The training is performed for each user and for each number of hidden units identified as being viable. Once the Radial Basis Function neural network 400 is trained for each variation, the performance can be assessed using the neural network cross-validation process 600, discussed below in conjunction with FIG. 6, to select the RBF neural network 400 with the best configuration. Each RBF neural network 400 trained by the neural network training process 500 is evaluated in terms of Hit Rate and False Positive Rate on the cross-validation data set. The trained neural network 400 with the best performance (highest Hit Rate while small False Positive Rate) is chosen as the RBF neural network 400 to be used. As such, the selected RBF neural network 400 has a certain number of hidden units and has weights as they were determined by the neural network training process 500.

Fig. 6 is a flow chart describing an exemplary implementation of the neural network cross-validation process 600. It is noted that any known validation process can be employed by the neural network cross-validation process 600 and that portions of the cross- validation process 600 can be implemented using automatic (i.e., computer-controlled) or manual techniques. As shown in FIG. 6, the exemplary neural network cross-validation process 600 initially evaluates the performance on the cross-validation set of each trained Radial Basis Function neural network 400 using the Hit Rate and the False Positive Rate during step 610. Alternatively, another cross-validation process could use the Mean Squared Error to compare the networks. It is noted that the.ground truth data set 300 indicates whether a user actually liked or disliked a given program in the cross-validation data set.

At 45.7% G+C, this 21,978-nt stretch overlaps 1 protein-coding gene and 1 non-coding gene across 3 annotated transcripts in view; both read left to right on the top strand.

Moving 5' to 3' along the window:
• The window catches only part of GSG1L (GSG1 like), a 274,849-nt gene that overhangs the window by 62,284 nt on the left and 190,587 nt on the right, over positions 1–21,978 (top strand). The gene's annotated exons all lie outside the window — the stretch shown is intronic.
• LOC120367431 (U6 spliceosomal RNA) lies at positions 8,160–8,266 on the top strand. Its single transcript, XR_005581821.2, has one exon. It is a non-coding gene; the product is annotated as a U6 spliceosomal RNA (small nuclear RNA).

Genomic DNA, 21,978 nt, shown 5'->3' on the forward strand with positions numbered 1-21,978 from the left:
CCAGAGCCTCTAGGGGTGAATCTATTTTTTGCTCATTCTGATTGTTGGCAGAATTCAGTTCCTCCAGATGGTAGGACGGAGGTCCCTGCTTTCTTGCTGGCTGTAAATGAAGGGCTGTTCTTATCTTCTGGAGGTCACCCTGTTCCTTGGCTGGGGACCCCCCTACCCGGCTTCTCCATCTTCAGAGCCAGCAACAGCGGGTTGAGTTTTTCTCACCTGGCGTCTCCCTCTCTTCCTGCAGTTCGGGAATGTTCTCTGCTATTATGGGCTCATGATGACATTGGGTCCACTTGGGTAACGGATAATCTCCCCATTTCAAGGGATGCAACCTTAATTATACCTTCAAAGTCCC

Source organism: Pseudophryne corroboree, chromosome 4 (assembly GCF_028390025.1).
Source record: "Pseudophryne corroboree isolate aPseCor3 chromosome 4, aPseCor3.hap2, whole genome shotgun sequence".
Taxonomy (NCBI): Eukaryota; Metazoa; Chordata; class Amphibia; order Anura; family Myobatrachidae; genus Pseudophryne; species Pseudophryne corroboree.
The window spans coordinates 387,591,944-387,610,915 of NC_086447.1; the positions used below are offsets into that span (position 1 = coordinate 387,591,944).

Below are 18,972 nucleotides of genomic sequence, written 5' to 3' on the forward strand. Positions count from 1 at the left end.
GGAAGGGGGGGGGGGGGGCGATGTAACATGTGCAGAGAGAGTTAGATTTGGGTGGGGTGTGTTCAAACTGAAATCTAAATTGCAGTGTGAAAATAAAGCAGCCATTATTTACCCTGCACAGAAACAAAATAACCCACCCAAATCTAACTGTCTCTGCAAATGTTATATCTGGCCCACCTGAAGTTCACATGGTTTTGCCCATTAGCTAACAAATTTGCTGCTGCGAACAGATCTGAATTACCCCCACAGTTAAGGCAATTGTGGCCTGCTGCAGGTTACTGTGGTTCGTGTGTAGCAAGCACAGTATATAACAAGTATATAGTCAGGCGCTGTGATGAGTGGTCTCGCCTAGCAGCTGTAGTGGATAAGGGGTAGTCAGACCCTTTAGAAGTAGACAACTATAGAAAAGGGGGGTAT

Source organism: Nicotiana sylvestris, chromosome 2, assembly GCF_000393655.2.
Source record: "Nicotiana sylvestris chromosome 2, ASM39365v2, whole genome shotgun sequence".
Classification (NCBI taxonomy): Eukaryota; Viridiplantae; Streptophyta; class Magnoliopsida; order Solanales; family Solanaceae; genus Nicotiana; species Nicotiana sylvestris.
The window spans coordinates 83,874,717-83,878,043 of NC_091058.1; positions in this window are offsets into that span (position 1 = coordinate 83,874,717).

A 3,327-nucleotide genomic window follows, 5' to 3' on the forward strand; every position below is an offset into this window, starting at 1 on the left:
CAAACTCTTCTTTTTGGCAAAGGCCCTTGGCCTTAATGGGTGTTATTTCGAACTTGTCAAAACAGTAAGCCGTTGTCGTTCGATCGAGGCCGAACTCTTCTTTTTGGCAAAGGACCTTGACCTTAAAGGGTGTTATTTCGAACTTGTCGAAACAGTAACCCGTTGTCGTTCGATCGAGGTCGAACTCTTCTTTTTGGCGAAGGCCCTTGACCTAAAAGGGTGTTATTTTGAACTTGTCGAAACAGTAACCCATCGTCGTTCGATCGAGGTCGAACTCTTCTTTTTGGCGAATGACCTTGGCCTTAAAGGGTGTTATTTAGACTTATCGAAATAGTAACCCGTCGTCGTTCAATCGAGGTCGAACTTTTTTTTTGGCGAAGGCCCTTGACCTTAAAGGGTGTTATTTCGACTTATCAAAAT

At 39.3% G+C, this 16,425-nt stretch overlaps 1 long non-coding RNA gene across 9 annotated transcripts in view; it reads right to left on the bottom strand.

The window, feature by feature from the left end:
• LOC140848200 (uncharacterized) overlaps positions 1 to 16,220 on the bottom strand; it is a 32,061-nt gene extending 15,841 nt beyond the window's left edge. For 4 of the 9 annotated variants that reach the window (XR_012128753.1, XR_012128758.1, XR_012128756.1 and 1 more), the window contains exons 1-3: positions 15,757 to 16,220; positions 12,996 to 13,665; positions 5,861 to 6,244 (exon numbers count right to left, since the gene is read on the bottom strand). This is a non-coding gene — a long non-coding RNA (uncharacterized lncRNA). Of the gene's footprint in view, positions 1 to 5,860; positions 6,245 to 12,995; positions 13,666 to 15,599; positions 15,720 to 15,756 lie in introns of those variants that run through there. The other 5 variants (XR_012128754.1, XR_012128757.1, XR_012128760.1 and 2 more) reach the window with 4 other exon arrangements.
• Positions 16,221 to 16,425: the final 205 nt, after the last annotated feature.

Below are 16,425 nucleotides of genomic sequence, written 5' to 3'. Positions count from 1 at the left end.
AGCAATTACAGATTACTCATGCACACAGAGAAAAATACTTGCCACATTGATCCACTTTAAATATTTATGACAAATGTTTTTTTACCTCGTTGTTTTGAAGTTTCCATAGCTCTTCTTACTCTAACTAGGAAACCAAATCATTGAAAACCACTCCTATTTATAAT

Thus, the recommendations generated by the neural network recommendation tool 100 using a given Radial Basis Function neural network 400 configuration are compared to the user's viewing preference indicated in the ground truth data set 300 to evaluate the performance of a given neural network configuration. As previously indicated, one exemplary implementation compared the fusion results using three metrics. Hit Rate and False Positive Rate can be computed for all shows that were classified by the user as 0 (wouldn't like to watch) or 1 (would like to watch). For the shows classified as 0.5 (maybe would watch) it is questionable whether the programs should be recommended by the neural network recommendation tool 100 or not. Thus, Hit Rate and False Positive Rate were computed only on shows that were crisply classified as 1 or 0. It is noted that a higher Hit Rate a lower False Positive Rate indicate better performance. However, all programs can be included in a Mean Squared Error metric.

Thereafter, the Radial Basis Function neural network 400 providing the best performance in terms of Hit Rate and False Positive Rate on the cross-validation set is selected during step 620 for each user or set of users. Program control then terminates during step 630.